Officially released June 19, 2018.
Short version: (1) there is no controlling authority to support the argument that reliance on advice of counsel can act as a shield to willfulness in a contempt proceeding, (2) present evidence, not merely legal argument, when prosecuting a motion to open (or anything else for that matter).
Prior to dissolution, the parties entered into a pendente lite stipulation providing that certain funds be released for deposit into a joint account requiring the signatures of both parties prior to any withdrawals. Thereafter, the parties deposited the funds into an account without the requisite protections.
Defendant filed a motion for contempt alleging that Plaintiff transferred a portion of those funds into his own personal account. Plaintiff testified that he consulted with his attorney but did not testify that he relied on advice of counsel in withdrawing the funds. Plaintiff was found in contempt. Plaintiff’s filed a motion to reconsider which was denied.
The parties entered into an agreement that was incorporated into a judgment of dissolution. As part of that agreement, the parties agreed to file a joint motion seeking to open and vacate the finding of contempt, ostensibly because they believed it could hinder future employment. Argument was made at a hearing on the joint motion to open and vacate, but no evidence was presented. Plaintiff spoke on his own behalf but was not sworn in. The joint motion to open and vacate motion was denied.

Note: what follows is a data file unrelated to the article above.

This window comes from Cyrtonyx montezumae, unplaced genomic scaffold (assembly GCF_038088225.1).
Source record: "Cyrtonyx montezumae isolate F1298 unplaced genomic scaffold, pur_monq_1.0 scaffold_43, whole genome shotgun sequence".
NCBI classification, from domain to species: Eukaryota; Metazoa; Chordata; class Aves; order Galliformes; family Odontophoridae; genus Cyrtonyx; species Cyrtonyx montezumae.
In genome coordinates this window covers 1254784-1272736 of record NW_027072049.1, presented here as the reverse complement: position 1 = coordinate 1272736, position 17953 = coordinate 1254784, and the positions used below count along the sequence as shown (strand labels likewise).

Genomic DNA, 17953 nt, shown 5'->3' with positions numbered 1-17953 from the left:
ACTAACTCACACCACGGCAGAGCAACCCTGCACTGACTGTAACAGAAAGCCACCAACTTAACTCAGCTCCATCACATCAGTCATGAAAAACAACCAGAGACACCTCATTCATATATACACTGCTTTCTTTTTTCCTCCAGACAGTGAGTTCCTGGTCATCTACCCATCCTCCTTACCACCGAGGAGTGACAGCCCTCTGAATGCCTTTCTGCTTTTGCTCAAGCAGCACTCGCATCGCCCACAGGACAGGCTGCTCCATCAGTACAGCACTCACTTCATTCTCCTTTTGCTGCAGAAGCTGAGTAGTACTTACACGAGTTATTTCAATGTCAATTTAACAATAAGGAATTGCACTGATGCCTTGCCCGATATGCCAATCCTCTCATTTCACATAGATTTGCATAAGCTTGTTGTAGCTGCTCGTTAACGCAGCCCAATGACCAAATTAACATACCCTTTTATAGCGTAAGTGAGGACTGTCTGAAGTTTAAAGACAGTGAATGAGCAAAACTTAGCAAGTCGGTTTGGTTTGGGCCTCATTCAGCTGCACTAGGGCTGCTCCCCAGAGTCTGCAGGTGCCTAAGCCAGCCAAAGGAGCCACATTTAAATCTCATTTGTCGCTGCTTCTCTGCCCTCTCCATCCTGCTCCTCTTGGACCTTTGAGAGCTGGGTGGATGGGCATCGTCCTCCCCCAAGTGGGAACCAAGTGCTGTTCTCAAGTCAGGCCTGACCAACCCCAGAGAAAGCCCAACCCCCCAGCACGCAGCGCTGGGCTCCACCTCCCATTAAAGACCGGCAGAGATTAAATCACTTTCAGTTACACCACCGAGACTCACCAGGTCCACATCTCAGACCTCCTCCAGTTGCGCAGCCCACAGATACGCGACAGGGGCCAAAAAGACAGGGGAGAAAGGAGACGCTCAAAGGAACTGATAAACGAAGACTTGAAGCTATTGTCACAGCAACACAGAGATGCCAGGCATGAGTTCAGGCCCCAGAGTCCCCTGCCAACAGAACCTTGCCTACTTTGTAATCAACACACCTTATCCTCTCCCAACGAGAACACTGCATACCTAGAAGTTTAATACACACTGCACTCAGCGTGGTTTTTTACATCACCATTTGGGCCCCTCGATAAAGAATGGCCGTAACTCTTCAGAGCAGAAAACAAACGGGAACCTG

Plaintiff appealed the finding of contempt, the denial of his motion for reconsideration and the denial of the joint motion to open and vacate the finding of contempt.
The Appellate Court first considered the issues pertaining to the initial finding of contempt and denial of the motion for reconsideration thereof. The Appellate Court noted that there was no dispute as to whether underlying order was clear and unambiguous. Husband’s only claim of error related to the willfulness component, namely, that he was not willful because he relied upon advice of counsel. The Appellate Court noted that Plaintiff did not actually testify that he relied upon the advice of counsel, only that he consulted with counsel. The Appellate Court stated that there is no controlling authority for the proposition that reliance on counsel’s advice is a shield to a finding of contempt.
The Appellate Court then moved to the issue of the joint motion to open and vacate the contempt finding. The Appellate Court noted that its review of denial of a motion to open a judgment is limited to whether the trial court acted unreasonably and in clear abuse of discretion. As no evidence was presented, only argument, the Appellate Court found no such abuse of discretion.